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Photographer Cristina de Middel's Intoxicating Blend of Truth and Fiction

Carlos Álvarez Montero

We talked to her about staging photos, humor, and why she quit photojournalism.

This article originally appeared on VICE Mexico.

Cristina de Middel trained as a photojournalist but chose to drop the profession in order to—as she says—seek reality through fiction. In 2013, the International Center of Photography in New York gave Cristina the Infinity Award for her book The Afronauts, which was based on the 1960s Zambian space program, which aimed to put the first African man in space.

I met up with Cristina for a coffee, and even though we intended to discuss specific photo projects, we ended up discussing her vision of photography, as well as her work in general.

VICE: How come you dropped photojournalism?
Cristina de Middel:
I did it because I was disappointed; I was disenchanted. Maybe I'm very passionate and I realized that if it's at all even possible to change the world with a photograph, it certainly won't be in a newspaper. It'll be on other platforms. I didn't want to be part of the press, because of the way it works now. So I decided to try some other things out, to do things a little differently. I tried fiction because I felt as if there's plenty of times that reality just doesn't explain "actual reality" well enough, which is what interests me—making people understand the world in which we live.

As a photojournalist, you have to respect certain rules and I decided to instead prioritize the fact that I wanted people to understand a story on multiple levels and open the debate up a little bit. Daily newspapers are purely based around an opinion that's already been decided by publishers, advertisers, and politicians' interests. What I prioritize is people understanding what is happening and understanding which factors are involved, so that they can form their own opinions on a particular subject.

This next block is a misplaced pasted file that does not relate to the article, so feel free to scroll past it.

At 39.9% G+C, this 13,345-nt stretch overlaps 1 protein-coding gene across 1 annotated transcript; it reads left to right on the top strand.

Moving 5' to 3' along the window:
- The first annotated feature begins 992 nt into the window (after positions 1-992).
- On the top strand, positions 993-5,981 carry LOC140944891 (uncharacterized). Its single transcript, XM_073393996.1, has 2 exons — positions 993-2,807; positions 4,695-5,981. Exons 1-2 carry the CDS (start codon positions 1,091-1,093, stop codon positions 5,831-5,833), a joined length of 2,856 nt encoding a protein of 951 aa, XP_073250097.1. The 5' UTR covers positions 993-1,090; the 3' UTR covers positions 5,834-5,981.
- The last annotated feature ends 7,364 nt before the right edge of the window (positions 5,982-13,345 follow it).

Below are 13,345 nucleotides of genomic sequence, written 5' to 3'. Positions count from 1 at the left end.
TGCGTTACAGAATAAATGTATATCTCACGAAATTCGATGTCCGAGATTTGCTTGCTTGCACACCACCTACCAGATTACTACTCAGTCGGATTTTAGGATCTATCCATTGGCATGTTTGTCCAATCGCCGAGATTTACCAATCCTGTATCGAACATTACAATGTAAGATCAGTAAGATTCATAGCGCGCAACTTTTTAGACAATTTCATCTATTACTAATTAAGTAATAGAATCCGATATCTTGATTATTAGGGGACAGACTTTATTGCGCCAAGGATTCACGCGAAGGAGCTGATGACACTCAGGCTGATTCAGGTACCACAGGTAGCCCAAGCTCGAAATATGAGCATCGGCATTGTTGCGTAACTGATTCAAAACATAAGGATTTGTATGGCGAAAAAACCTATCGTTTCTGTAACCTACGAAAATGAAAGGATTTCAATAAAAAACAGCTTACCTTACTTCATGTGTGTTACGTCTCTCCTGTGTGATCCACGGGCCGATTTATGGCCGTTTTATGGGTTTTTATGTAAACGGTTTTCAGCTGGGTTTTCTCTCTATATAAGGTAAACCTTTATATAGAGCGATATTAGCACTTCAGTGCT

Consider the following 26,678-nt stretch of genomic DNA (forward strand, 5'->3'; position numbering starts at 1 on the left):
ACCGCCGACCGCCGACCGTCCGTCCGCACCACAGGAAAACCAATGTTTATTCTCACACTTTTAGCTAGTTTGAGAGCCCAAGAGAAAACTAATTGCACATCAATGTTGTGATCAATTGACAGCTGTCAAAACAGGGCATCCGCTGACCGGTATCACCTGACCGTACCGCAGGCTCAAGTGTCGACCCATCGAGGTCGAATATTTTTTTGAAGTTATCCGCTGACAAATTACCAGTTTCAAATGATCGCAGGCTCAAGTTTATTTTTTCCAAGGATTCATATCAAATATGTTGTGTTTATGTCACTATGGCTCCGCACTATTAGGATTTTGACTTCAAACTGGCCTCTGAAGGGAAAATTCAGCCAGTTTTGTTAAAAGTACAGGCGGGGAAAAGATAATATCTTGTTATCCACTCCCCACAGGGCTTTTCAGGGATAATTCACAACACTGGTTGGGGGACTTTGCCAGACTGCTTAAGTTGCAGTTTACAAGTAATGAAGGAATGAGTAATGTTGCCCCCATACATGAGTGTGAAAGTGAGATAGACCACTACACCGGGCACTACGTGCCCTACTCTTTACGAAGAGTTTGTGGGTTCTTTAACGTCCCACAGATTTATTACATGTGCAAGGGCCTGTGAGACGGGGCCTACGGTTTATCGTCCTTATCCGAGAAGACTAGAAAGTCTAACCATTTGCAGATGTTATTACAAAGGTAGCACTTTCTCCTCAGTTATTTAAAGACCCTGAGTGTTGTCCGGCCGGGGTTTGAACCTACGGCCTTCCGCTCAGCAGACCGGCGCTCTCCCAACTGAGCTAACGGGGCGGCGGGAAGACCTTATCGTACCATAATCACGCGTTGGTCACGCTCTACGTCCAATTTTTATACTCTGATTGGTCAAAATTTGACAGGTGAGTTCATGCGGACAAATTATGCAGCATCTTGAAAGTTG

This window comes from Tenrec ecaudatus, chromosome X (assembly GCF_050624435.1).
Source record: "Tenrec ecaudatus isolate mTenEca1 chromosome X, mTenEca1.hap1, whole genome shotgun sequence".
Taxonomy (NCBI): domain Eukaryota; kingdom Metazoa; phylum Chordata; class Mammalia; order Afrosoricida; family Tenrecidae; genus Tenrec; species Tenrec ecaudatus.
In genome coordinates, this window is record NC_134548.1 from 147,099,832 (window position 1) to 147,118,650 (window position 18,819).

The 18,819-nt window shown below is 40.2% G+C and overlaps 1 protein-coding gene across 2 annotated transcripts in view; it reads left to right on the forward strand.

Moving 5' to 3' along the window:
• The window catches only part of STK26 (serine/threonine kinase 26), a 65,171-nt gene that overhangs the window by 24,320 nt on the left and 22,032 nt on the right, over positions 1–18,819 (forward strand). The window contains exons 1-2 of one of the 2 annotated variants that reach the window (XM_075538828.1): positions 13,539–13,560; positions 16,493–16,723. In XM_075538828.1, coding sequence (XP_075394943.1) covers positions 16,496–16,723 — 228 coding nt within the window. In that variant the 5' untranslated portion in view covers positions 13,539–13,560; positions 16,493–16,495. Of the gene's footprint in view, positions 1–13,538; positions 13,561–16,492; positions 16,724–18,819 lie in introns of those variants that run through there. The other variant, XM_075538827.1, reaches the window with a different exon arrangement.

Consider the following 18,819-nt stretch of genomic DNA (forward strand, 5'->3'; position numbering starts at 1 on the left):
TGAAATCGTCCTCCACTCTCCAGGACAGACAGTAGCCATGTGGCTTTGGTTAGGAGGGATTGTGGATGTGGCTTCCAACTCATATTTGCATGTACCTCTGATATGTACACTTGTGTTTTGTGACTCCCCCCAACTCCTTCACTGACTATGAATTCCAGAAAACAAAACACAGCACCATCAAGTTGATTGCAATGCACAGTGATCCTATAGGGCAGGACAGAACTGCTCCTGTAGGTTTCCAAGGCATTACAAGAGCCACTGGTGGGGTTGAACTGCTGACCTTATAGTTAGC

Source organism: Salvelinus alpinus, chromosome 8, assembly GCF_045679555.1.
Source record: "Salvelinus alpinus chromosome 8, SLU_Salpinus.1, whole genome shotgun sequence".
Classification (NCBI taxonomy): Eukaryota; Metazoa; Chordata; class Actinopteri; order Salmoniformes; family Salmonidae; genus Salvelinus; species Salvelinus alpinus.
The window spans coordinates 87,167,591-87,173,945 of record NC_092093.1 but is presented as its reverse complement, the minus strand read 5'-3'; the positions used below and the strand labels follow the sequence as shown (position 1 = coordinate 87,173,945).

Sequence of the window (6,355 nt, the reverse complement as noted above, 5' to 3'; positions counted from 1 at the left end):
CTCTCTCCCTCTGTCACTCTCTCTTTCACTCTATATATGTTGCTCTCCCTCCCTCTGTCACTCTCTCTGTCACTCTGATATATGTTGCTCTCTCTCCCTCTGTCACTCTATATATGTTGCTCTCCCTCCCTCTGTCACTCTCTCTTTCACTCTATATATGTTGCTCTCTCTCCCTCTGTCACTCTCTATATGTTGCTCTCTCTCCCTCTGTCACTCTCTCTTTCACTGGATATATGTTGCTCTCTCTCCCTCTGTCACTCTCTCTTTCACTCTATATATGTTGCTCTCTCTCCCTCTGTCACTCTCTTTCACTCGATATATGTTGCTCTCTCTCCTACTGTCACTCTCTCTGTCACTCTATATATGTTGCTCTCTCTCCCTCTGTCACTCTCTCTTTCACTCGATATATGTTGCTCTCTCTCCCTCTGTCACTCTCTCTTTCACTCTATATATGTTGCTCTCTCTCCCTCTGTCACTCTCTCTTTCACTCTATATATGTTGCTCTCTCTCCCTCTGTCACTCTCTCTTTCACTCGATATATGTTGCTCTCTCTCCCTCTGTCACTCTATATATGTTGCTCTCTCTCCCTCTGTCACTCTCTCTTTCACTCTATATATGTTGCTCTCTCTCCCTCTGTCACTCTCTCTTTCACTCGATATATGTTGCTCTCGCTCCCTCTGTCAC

Do you think that your photos are a sort of "journalism" that displays what traditional journalism should actually be displaying?
No, I don't do journalism. If anything, I do a sort of documentary. My pictures are all based on real things. I'm not talking about mermaids or unicorns; all of my works are based on something that interests me and something that is actually happening. I think that many things happening today, things that we consume in newspapers, could be explained much better. There's a lot of problems in the world that could be solved with a little more information and a little more understanding.

There's a strong connection between your work and film, right?
Yes, I use film as a reference but understanding cinema is definitely what interests me the most. They're the same; they both use the same optical and chemical system to capture the image and produce it, right? I always give this example: The first film ever screened was this projection of a train entering a station—it made everyone run out of the room thinking they'd be run down.